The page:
I am reminded of the Zulu greeting: “Sawubona”, which means “I see you”, and basically suggests “You are not invisible to me, I recognize you for who you are, and I acknowledge and value your existence”. The response to this African greeting is “Ngikhona”, which means “I am here” and expresses gratitude for being recognized. The values behind these greetings are embodied by our foundational principles of Ecological Perspectives and Empowerment, which we must apply to our lives as community psychologists and not just our work. There is also a Zulu saying which states “A person is a person because of other people.” We feel that our identities are visible or invisible according to how others respond to us. If training programs can successfully apply the two recommendations I’ve described, I believe we can make the invisible visible and promote healthier, more productive training environments.
Written by Vilmarie Fraguada Narloch, M.A., Roosevelt University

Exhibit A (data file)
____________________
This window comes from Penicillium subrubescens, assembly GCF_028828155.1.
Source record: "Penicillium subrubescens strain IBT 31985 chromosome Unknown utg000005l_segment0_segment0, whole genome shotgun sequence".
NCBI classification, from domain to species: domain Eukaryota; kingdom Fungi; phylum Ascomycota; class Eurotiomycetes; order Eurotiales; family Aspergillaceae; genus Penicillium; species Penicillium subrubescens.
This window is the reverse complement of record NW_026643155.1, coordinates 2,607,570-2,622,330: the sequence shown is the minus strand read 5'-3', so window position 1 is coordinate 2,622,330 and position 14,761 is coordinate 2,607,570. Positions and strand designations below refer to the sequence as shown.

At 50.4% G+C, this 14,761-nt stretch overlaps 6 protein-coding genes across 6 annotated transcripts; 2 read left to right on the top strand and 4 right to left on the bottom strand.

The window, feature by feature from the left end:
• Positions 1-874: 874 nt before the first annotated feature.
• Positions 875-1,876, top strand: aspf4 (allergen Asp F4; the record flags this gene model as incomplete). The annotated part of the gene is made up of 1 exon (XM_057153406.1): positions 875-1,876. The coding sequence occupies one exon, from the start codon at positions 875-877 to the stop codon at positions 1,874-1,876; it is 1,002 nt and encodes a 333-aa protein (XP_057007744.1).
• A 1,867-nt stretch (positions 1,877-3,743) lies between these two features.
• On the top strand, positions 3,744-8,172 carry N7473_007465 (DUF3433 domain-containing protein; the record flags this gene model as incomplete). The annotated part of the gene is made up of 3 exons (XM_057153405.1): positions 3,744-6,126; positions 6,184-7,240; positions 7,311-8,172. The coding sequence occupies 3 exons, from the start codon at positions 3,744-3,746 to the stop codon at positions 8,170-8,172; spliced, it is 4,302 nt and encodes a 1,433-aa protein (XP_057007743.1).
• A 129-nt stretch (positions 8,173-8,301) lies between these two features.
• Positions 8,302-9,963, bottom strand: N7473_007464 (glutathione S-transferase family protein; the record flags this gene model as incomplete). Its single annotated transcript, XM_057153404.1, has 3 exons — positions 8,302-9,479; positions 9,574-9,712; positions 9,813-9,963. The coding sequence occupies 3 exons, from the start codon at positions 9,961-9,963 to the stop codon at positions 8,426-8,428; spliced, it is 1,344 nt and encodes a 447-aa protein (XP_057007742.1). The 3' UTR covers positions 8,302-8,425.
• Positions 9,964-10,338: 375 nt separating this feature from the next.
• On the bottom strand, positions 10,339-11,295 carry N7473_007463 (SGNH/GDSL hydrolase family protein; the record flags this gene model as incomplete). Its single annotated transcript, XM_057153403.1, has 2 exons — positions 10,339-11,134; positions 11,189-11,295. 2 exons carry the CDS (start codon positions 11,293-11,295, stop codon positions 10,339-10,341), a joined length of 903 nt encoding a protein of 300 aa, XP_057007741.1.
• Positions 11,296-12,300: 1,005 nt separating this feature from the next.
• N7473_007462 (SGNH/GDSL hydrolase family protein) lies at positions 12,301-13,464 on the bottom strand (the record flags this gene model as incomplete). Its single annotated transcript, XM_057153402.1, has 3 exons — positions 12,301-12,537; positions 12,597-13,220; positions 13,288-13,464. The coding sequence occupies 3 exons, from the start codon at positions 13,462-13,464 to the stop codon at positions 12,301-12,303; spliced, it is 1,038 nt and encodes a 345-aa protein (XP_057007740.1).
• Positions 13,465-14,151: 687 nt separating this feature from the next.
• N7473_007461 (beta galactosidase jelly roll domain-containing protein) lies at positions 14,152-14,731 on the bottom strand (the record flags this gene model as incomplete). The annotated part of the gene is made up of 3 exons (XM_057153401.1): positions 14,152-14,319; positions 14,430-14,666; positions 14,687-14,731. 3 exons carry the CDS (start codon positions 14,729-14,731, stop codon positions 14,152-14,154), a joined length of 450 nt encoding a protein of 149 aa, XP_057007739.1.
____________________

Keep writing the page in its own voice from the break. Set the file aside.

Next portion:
Before coming to graduate school, my knowledge of drug policy was very limited. My previous clinical experiences in the chemical dependency clinic of a hospital taught me that effective substance abuse and addiction treatment was very difficult to obtain for most people in the community who would actually need it. Even clients with insurance had a very difficult time obtaining the funding to cover the expensive cost of treatment. I vividly remember having completed a chemical dependency consult in the psych unit one day on a woman who was desperate for inpatient treatment after several overdoses and suicide attempts. This woman did not want to die, but realized that these attempts were her only chance for admittance into the hospital. After completing the consult and providing my recommendations for her to go to a long-term inpatient facility, I learned that she would only get four days of inpatient addiction treatment. I knew that four days would be next to useless for this client, and I felt defeated and furious about how this system had failed this woman and several other clients I had seen. I knew I wanted to do something to change the barriers that prevented people from getting the treatment needed. In addition, I wanted to do something to change the barriers that make it difficult for good people who suffered from addiction and substance abuse to get jobs, housing, education and resources. At that time, I had no idea how to do those things.